When Nadia McLaren’s documentary film Muffins for Granny was screened in Revelstoke on a professional development day by teachers in Revelstoke’s School District 19, it was so well received that Ariel McDowell, Principal of Columbia Park Elementary, decided to take it public.
McLaren started teaching in Revelstoke in September of 2014 as an Aboriginal Support worker. McLaren, who is Ojibway and moved from Northern Ontario, is an Ontario College of the Arts and Design alum, a writer, visual artist, and filmmaker.
Muffins for Granny is a documentary made using home movie fragments and interviews with several elders, including her own grandmother, who survived residential schools. The movie is also filled with animated recreations of the elders’ stories, archival photos, traditional songs, and images of the Ontario landscape.
Residential schools originated in 1892, when the Canadian Government decreed all Aboriginal children between the ages of 6–18 would be taken from their families and placed in church run schools in an effort to annihilate their culture and language. This abysmal chapter of Canadian history is often glazed over. Few people know the last school didn’t close until 1996.
Muffins for Granny is a complex documentary which explores survival, both of the individual and the culture, and the aftermath and the repercussions that reverberate today for many families and youth throughout Canadian communities, including Revelstoke. McLaren’s beautiful and heart wrenching trailer, available on YouTube, exemplifies this.
McLaren’s film has been described as raw, emotional, and honest.
“Muffins for Granny emphasizes the legacy of residential schools and their implications for kids nowadays,” McDowell says. “It would be great to raise the profile of aboriginal presence in Revelstoke. The history is all our history.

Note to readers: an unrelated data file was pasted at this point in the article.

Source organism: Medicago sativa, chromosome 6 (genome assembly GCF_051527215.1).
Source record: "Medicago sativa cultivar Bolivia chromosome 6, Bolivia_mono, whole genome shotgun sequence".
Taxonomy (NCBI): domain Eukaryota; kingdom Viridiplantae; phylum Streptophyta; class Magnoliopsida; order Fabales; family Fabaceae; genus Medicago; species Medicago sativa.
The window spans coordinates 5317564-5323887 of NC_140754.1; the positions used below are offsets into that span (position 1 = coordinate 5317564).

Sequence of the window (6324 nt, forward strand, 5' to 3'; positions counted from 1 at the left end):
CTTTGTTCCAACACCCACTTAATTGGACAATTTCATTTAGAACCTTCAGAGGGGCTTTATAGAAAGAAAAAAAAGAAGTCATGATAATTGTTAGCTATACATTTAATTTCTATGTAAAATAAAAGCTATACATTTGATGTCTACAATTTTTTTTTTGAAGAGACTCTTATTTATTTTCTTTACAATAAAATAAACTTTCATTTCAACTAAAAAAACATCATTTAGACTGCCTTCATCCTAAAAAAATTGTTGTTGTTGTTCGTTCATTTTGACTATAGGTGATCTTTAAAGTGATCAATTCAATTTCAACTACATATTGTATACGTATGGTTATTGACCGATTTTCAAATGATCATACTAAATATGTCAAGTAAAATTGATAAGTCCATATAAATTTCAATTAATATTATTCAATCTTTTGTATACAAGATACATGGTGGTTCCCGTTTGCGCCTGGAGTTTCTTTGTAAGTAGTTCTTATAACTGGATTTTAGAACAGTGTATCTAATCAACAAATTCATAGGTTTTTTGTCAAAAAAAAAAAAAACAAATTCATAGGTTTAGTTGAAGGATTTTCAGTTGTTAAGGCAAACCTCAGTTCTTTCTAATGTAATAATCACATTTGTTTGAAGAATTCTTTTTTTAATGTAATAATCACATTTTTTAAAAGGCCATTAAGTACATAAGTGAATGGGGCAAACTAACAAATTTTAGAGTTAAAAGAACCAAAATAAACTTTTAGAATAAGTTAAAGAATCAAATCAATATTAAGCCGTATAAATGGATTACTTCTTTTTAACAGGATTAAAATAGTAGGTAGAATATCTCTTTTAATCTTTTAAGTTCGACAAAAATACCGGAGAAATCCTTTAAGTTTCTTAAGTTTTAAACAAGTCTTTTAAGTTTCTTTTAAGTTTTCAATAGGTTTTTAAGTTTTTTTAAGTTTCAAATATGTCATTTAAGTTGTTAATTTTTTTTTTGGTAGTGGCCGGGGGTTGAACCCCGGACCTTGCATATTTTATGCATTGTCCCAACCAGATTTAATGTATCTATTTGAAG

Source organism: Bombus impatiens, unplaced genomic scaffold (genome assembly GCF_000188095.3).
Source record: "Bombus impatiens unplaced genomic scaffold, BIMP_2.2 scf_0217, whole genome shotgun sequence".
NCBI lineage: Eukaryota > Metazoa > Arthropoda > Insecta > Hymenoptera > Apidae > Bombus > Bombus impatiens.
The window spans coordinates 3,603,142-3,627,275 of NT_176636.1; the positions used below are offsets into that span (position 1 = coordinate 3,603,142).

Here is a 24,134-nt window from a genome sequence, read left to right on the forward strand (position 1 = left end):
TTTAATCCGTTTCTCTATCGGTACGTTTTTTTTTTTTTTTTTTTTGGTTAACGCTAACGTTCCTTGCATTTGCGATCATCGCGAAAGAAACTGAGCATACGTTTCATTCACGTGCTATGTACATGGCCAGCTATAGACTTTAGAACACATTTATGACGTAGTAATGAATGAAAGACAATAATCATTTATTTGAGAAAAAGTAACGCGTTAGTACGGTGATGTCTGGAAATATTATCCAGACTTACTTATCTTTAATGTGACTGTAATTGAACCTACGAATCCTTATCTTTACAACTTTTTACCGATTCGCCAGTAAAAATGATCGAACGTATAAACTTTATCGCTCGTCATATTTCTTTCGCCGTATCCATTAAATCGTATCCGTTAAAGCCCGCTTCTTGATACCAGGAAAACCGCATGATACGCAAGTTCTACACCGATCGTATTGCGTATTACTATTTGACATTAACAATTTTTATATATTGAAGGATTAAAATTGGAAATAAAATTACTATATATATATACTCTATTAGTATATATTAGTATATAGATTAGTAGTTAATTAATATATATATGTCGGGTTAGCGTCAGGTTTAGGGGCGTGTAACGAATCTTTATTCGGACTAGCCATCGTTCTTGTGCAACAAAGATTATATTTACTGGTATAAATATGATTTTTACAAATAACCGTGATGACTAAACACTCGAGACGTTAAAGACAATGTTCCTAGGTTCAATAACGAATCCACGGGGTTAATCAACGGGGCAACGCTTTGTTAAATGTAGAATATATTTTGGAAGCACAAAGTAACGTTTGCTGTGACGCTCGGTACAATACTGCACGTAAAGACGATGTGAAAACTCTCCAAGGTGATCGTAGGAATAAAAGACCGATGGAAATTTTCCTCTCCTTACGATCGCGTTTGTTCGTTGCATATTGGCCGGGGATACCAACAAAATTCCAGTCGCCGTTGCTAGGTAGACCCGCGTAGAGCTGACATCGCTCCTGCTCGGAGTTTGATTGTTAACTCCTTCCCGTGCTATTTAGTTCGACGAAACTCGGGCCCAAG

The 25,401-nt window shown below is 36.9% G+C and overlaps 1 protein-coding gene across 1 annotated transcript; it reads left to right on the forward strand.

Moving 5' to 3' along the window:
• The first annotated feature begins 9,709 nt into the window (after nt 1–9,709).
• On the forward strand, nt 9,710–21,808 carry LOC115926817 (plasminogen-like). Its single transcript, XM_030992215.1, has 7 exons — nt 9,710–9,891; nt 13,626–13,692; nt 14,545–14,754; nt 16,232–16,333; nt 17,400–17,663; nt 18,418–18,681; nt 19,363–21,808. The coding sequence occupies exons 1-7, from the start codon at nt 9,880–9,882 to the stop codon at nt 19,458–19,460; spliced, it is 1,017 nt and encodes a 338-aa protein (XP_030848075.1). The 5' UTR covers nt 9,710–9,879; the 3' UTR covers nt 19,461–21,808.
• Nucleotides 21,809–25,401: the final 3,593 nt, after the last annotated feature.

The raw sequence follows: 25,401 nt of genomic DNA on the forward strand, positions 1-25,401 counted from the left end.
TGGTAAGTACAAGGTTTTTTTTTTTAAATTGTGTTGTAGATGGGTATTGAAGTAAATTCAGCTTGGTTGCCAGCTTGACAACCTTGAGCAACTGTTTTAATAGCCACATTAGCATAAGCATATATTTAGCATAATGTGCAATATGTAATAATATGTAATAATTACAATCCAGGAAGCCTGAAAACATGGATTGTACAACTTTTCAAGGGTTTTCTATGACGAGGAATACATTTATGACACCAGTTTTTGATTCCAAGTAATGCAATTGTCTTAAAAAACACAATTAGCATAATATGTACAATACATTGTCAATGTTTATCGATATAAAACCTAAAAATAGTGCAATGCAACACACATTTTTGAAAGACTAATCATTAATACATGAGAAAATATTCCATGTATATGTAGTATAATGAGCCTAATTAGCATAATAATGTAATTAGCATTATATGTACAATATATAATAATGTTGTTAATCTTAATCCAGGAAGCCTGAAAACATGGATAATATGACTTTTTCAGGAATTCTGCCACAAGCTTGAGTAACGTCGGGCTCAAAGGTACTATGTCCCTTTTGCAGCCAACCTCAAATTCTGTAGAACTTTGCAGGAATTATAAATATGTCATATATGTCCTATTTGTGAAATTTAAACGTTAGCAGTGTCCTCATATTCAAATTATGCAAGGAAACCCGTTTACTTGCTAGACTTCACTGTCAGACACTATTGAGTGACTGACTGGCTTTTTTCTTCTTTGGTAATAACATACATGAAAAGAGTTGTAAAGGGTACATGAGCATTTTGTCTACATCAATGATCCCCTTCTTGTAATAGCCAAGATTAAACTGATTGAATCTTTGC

“The timing also worked well,” McDowell adds. “This winter the school district is renewing our Aboriginal Enhancement Agreement (AEA).”
The AEA in Revelstoke was created five years ago with the aim of supporting children with Aboriginal heritage as well as raising Aboriginal awareness to all children in the school systems. AEAs exist in most school districts and are described as “working agreements between the school district, all local aboriginal communities, and the Ministry of Education.”
With 117 students who identify as First Nations, Inuit or Metis in the Revelstoke school district, the AEAgoals encompass Aboriginal academic performance, the link between Aboriginal culture and languages, and Aboriginal student development and success. Additionally, the school curriculum is currently undergoing a major overhaul. Teaching Aboriginal history and culture is being integrated into all subjects.
“It’s important to have Aboriginal programs and cultural pride in the school system,” McDowell says, “especially as Revelstoke has no gathering places or local land set aside for those of Aboriginal heritage. There are four nomadic tribes who utilized this area, but they were sent to reserves in other parts of their territories.”
Miriam Manley, manager of the Revelstoke Performing Arts Center is excited to see the production.
“I think it’s wonderful,” Manley says, “The impact of a film shown to the teachers and staff of the school district was so great, it was decided it must be offered to a wider audience.”
McLaren could not be reached for an interview.
Interestingly, McLaren is not the first Revelstoke aboriginal education teacher to explore the topic of residential schools. Jannica Hoskins, who preceeded McLaren, co-produced the 2007 documentary The Fallen Feather about abuses in residential schools.
Muffins for Granny will be offering a free public screening on January 16, with doors opening at 7 pm. There will be a question and answer period with McLaren after the film. Additionally, for those interested in learning more about the AEP and seeing a showcase of Aboriginal programs in Revelstoke schools, there will be an open house January 20 from 4–6 p.m. at Revelstoke Secondary School.